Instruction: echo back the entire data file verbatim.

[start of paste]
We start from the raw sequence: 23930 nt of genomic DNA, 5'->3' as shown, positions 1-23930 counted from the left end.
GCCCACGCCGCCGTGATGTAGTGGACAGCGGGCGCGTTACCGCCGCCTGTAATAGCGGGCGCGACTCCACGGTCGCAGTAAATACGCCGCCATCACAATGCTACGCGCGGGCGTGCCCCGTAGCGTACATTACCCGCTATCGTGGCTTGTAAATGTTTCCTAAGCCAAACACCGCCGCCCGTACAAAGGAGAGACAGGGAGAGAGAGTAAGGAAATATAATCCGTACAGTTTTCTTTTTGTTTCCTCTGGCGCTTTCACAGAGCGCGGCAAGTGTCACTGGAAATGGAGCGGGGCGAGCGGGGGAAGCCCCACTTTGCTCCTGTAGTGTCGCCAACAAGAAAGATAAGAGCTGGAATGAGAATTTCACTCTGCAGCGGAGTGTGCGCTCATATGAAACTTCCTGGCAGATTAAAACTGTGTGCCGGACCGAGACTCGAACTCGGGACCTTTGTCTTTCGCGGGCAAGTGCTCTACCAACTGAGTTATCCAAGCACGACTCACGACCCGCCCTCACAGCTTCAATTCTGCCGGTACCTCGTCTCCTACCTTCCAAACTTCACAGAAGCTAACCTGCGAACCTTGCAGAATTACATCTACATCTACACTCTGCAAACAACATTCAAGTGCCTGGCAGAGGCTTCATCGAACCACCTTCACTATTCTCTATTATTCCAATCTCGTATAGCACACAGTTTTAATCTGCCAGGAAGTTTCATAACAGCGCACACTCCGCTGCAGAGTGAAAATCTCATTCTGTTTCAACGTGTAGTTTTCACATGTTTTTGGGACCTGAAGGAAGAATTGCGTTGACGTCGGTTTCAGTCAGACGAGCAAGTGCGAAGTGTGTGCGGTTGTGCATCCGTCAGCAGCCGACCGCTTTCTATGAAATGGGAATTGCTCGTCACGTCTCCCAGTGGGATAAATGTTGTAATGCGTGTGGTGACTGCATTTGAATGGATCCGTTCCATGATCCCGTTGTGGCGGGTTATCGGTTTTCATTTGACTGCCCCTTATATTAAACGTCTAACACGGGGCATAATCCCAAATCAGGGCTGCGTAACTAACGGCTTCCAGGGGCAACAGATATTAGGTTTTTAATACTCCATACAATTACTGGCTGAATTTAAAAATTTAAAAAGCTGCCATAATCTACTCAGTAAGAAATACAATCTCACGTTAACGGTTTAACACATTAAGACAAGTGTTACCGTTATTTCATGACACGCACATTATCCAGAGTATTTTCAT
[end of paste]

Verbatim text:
We start from the raw sequence: 23930 nt of genomic DNA, 5'->3' as shown, positions 1-23930 counted from the left end.
GCCCACGCCGCCGTGATGTAGTGGACAGCGGGCGCGTTACCGCCGCCTGTAATAGCGGGCGCGACTCCACGGTCGCAGTAAATACGCCGCCATCACAATGCTACGCGCGGGCGTGCCCCGTAGCGTACATTACCCGCTATCGTGGCTTGTAAATGTTTCCTAAGCCAAACACCGCCGCCCGTACAAAGGAGAGACAGGGAGAGAGAGTAAGGAAATATAATCCGTACAGTTTTCTTTTTGTTTCCTCTGGCGCTTTCACAGAGCGCGGCAAGTGTCACTGGAAATGGAGCGGGGCGAGCGGGGGAAGCCCCACTTTGCTCCTGTAGTGTCGCCAACAAGAAAGATAAGAGCTGGAATGAGAATTTCACTCTGCAGCGGAGTGTGCGCTCATATGAAACTTCCTGGCAGATTAAAACTGTGTGCCGGACCGAGACTCGAACTCGGGACCTTTGTCTTTCGCGGGCAAGTGCTCTACCAACTGAGTTATCCAAGCACGACTCACGACCCGCCCTCACAGCTTCAATTCTGCCGGTACCTCGTCTCCTACCTTCCAAACTTCACAGAAGCTAACCTGCGAACCTTGCAGAATTACATCTACATCTACACTCTGCAAACAACATTCAAGTGCCTGGCAGAGGCTTCATCGAACCACCTTCACTATTCTCTATTATTCCAATCTCGTATAGCACACAGTTTTAATCTGCCAGGAAGTTTCATAACAGCGCACACTCCGCTGCAGAGTGAAAATCTCATTCTGTTTCAACGTGTAGTTTTCACATGTTTTTGGGACCTGAAGGAAGAATTGCGTTGACGTCGGTTTCAGTCAGACGAGCAAGTGCGAAGTGTGTGCGGTTGTGCATCCGTCAGCAGCCGACCGCTTTCTATGAAATGGGAATTGCTCGTCACGTCTCCCAGTGGGATAAATGTTGTAATGCGTGTGGTGACTGCATTTGAATGGATCCGTTCCATGATCCCGTTGTGGCGGGTTATCGGTTTTCATTTGACTGCCCCTTATATTAAACGTCTAACACGGGGCATAATCCCAAATCAGGGCTGCGTAACTAACGGCTTCCAGGGGCAACAGATATTAGGTTTTTAATACTCCATACAATTACTGGCTGAATTTAAAAATTTAAAAAGCTGCCATAATCTACTCAGTAAGAAATACAATCTCACGTTAACGGTTTAACACATTAAGACAAGTGTTACCGTTATTTCATGACACGCACATTATCCAGAGTATTTTCAT